It makes sense given the volatility of this last decade, most significantly the last 3 years (current recession started December 2007): Baby Boomers are sitting tight.
It’s not hard to understand why. Many of us, not just Baby Boomers, can expect to live into our 80s, maybe even 90s, so it’s a bit daunting to consider retiring at 65, let alone younger, and realize you have to support yourself for another 20, maybe 30 years, on what you managed to save.
And if you rely on a pension plan for those years, you could be in even a more precarious situation, relying on it being around for decades after your last day at work.
Also, the nature of work has dramatically changed. Many jobs are ‘thinking’ jobs, as opposed to ‘doing’ jobs, so we aren’t going to be as reliant on physical strength to keep working (although we may be very exhausted if still going full time).
This trend likely will continue for generations that follow.
Gen X and Echo Boomers took longer to get their degrees, establish themselves in their career paths, and begin their financial lives.
Milestones like purchasing a home, setting up savings accounts and retirement accounts, are happening in the late 20s or early 30s, and that’s for the lucky ones that plan and prioritize their financial life.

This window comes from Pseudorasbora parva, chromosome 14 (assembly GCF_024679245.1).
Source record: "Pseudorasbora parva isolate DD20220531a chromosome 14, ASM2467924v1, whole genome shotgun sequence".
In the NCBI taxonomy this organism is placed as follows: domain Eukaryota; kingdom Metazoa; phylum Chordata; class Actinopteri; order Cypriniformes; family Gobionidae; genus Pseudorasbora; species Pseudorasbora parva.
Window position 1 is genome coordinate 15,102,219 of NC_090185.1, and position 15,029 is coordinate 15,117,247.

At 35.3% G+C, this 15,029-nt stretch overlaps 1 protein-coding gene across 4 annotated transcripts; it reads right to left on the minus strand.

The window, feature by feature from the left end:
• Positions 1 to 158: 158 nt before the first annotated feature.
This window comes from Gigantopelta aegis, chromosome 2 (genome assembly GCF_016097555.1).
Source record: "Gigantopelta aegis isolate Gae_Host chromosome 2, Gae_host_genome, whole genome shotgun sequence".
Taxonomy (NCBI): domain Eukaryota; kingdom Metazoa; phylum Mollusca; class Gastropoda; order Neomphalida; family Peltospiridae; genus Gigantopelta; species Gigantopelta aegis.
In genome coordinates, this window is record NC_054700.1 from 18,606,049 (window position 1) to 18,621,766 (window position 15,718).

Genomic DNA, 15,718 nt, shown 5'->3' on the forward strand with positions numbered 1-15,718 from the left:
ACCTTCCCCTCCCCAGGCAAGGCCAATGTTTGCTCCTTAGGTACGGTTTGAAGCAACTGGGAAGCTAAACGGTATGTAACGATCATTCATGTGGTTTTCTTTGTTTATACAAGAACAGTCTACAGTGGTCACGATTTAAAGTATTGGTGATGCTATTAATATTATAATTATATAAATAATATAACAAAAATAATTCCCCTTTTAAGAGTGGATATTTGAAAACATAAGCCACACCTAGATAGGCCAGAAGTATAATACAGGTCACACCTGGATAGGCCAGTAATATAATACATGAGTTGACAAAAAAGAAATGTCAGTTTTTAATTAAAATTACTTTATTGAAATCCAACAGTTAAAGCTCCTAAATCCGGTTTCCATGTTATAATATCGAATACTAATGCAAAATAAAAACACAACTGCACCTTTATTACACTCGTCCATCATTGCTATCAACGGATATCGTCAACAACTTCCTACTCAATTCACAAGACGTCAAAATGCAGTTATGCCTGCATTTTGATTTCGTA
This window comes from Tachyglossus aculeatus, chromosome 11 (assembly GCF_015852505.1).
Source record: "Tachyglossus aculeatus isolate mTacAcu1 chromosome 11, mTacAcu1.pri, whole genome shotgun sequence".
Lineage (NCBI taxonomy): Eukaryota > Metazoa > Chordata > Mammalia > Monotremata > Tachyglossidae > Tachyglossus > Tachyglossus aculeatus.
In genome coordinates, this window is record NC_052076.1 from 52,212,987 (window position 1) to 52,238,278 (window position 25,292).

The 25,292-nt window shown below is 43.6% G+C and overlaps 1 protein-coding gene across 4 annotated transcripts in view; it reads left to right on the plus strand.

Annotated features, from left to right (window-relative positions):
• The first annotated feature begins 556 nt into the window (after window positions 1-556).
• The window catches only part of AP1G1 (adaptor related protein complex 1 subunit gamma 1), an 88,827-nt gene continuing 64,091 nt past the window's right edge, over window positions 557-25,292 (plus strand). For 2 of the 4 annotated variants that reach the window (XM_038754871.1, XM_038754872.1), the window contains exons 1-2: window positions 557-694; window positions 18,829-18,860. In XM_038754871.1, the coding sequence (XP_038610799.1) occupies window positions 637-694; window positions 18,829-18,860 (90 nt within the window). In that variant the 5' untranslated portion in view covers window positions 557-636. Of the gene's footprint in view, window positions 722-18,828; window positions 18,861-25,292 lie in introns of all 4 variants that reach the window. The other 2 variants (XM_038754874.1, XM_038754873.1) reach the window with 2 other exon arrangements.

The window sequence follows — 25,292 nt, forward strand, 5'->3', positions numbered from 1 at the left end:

It’s hard to know what age you will retire until you get closer and closer to that time in your life. Until then you are acquiring (e.g. homes and cars) and accumulating net worth, and while it’s admirable to say you want to retire at ‘x’ age, the reality is that you won’t know for sure until you get within 5 years of your goal, sometimes less.
I suspect retirement will continue to be the most significant goal for most of us. None of us want to envision a future where we are required to work in our advanced years. We may find that we want to continue working because we enjoy it, but that is worlds apart from having to out of financial necessity.
The Baby Boomers have always established new trends as they move through different life stages, and this is no different.
The best financial life any of us can have is still true to the basics: Find work you enjoy (you will be working a long long time, better to find something you like), live below your means, get (and stay) out of debt, and save then save a little more.
(Disclosure: I am a Fee-Only Financial Planner. Here’s my website.)